This may not be the creepiest cemetery, in case you are seeking a terror experience but it is worth visiting if you are around Recoleta, a fancy neighborhood in Buenos Aires.
Though being no more, no less than a cemetery, it is a pleasant place to get lost through its several corridors. It is also a paradox to find this cemetery framed in one of the most expensive areas of the city.
I was invited to visit this cemetery with other people to take some photos. At first I was not interested at all, as I disliked, for a matter of respect, taking in this kind of place as a place for sightseeing. I have to say I was wrong; I was caught wandering like in an open-sky museum. A sort of mix of art, death, and history. There are so many beautiful things to lay your eyes on. Finally, the time set for the tour was not enough to visit it all. There you get trapped and time is still as death.
Some history background about Recoleta’s Cemetery? This place used to be the garden of a monks’ convent, but in 1822 it was turned into the first cemetery of the city and in 1946, it was declared a museum.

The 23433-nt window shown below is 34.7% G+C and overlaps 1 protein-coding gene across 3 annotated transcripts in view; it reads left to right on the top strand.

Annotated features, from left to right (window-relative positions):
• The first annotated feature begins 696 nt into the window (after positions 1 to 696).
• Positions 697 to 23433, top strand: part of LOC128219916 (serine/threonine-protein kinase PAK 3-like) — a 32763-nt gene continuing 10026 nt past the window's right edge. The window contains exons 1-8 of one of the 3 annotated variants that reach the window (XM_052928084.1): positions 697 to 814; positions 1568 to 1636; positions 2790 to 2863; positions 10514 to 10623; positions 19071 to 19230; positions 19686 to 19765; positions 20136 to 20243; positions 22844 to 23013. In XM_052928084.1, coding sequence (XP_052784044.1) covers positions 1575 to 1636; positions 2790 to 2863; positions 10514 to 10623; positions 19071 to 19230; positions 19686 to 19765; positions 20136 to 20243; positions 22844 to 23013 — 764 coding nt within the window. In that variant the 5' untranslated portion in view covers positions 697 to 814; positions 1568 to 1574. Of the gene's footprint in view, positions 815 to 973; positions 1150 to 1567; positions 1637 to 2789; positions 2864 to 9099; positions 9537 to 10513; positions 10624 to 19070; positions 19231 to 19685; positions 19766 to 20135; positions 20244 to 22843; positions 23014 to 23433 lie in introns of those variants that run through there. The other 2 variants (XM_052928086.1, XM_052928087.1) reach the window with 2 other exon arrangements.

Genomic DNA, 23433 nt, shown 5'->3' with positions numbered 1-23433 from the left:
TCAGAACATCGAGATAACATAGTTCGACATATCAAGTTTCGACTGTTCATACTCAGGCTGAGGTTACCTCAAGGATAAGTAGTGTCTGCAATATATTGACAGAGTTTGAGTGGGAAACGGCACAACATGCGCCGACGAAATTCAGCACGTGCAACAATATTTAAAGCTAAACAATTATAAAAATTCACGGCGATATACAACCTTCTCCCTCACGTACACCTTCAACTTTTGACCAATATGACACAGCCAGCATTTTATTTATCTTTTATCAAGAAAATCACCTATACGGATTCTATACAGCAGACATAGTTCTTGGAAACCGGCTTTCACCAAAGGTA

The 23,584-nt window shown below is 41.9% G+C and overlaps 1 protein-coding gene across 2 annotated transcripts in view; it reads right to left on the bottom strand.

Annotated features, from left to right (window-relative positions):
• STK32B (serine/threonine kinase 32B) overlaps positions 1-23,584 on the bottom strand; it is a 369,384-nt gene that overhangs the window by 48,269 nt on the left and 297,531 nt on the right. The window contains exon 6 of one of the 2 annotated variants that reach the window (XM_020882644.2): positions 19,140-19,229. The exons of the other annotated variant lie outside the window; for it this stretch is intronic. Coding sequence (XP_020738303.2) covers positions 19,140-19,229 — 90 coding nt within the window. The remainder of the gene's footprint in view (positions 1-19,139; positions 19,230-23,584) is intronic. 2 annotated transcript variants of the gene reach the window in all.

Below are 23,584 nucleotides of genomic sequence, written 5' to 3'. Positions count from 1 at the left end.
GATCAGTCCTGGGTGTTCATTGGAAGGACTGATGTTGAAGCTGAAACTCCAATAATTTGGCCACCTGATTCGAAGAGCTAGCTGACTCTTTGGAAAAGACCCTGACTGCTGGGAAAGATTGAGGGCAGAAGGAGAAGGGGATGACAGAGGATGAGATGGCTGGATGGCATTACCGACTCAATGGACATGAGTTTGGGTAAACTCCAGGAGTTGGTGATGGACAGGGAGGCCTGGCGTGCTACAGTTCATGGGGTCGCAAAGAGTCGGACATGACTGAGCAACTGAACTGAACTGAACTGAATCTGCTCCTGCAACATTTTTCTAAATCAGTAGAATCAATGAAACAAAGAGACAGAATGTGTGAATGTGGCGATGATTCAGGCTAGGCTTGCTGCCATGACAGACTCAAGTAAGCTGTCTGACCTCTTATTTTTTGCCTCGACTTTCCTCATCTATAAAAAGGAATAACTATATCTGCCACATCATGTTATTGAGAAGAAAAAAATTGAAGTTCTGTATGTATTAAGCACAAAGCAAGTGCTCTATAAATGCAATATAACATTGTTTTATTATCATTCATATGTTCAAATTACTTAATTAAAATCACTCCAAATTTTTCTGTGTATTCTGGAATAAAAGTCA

It has to be said that not any common person has its place in there. Within its walls are presidents, politicians, scientists, military officers, artists, and celebrities resting in peace. Most of their vaults and mausoleums were also constructed by important architects and are adorned with several sculptures. Which is the most visited of all? It is the one belonging to Evita Peron, you may have heard or not heard about her but certainly, you have listened to Madonna, as Evita, singing “Don’t cry for me Argentina”, right?
There are also some myths and legends floating in the air but it is worth hearing them when you are there, sensing them. In addition, it is home of some living creatures. An important amount of cats are living there. You will see them walking around as if they are the owners of the cemetery.
So if you are ever around Recoleta, a neighborhood full of life, restaurants, bars, cinemas, even a mall, and an artisans’ fair every weekend, don’t be afraid to adventure through its cemetery, you’ll find a place to be amazed.
Take note of the address: Junín 1760 – Buenos Aires. It is open every day. You can visit it whenever you want, 365 days of the year. Visiting hours is from 7.00am to 6.00pm, plenty of time to wander around its magnificent tombs and mausoleums as it has no less than 5.5 has. One last thing: the entrance is free though there are some people who may want to charge you. Also, there are free tours: Tuesday to Sunday in Spanish, Tuesday and Thursday in English, Wednesday in Italian, and Friday in Portuguese.